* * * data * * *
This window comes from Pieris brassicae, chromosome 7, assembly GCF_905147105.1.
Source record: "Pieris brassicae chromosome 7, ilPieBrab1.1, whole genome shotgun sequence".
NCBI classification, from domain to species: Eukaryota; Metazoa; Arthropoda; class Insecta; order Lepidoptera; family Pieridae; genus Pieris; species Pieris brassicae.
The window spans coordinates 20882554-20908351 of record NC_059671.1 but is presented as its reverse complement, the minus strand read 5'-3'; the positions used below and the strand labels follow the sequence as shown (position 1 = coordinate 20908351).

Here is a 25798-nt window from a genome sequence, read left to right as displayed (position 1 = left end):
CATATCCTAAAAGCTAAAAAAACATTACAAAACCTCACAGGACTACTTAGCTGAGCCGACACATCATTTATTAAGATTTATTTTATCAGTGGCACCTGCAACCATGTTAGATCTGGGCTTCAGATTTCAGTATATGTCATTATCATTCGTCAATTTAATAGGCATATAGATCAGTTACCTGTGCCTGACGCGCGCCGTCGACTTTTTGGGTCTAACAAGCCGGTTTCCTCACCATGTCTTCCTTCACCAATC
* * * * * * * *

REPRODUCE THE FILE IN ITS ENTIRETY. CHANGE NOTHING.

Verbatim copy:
This window comes from Pieris brassicae, chromosome 7, assembly GCF_905147105.1.
Source record: "Pieris brassicae chromosome 7, ilPieBrab1.1, whole genome shotgun sequence".
NCBI classification, from domain to species: Eukaryota; Metazoa; Arthropoda; class Insecta; order Lepidoptera; family Pieridae; genus Pieris; species Pieris brassicae.
The window spans coordinates 20882554-20908351 of record NC_059671.1 but is presented as its reverse complement, the minus strand read 5'-3'; the positions used below and the strand labels follow the sequence as shown (position 1 = coordinate 20908351).

Here is a 25798-nt window from a genome sequence, read left to right as displayed (position 1 = left end):
CATATCCTAAAAGCTAAAAAAACATTACAAAACCTCACAGGACTACTTAGCTGAGCCGACACATCATTTATTAAGATTTATTTTATCAGTGGCACCTGCAACCATGTTAGATCTGGGCTTCAGATTTCAGTATATGTCATTATCATTCGTCAATTTAATAGGCATATAGATCAGTTACCTGTGCCTGACGCGCGCCGTCGACTTTTTGGGTCTAACAAGCCGGTTTCCTCACCATGTCTTCCTTCACCAATC